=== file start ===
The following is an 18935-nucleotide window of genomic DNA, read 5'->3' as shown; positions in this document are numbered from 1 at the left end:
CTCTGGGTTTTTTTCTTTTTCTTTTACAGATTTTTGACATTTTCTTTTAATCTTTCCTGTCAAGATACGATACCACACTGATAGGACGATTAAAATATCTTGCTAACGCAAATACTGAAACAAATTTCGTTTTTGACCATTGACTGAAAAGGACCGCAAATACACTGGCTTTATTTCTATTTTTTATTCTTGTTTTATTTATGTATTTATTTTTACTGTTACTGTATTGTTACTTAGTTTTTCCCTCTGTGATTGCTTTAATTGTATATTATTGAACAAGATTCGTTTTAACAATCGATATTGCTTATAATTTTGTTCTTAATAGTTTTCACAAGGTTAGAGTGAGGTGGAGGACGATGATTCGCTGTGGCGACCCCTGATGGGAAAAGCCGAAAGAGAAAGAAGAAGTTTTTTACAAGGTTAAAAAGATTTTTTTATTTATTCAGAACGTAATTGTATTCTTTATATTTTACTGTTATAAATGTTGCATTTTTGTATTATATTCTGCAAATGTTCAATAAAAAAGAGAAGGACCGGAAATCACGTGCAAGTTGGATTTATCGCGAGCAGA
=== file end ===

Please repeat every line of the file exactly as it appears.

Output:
The following is an 18935-nucleotide window of genomic DNA, read 5'->3' as shown; positions in this document are numbered from 1 at the left end:
CTCTGGGTTTTTTTCTTTTTCTTTTACAGATTTTTGACATTTTCTTTTAATCTTTCCTGTCAAGATACGATACCACACTGATAGGACGATTAAAATATCTTGCTAACGCAAATACTGAAACAAATTTCGTTTTTGACCATTGACTGAAAAGGACCGCAAATACACTGGCTTTATTTCTATTTTTTATTCTTGTTTTATTTATGTATTTATTTTTACTGTTACTGTATTGTTACTTAGTTTTTCCCTCTGTGATTGCTTTAATTGTATATTATTGAACAAGATTCGTTTTAACAATCGATATTGCTTATAATTTTGTTCTTAATAGTTTTCACAAGGTTAGAGTGAGGTGGAGGACGATGATTCGCTGTGGCGACCCCTGATGGGAAAAGCCGAAAGAGAAAGAAGAAGTTTTTTACAAGGTTAAAAAGATTTTTTTATTTATTCAGAACGTAATTGTATTCTTTATATTTTACTGTTATAAATGTTGCATTTTTGTATTATATTCTGCAAATGTTCAATAAAAAAGAGAAGGACCGGAAATCACGTGCAAGTTGGATTTATCGCGAGCAGA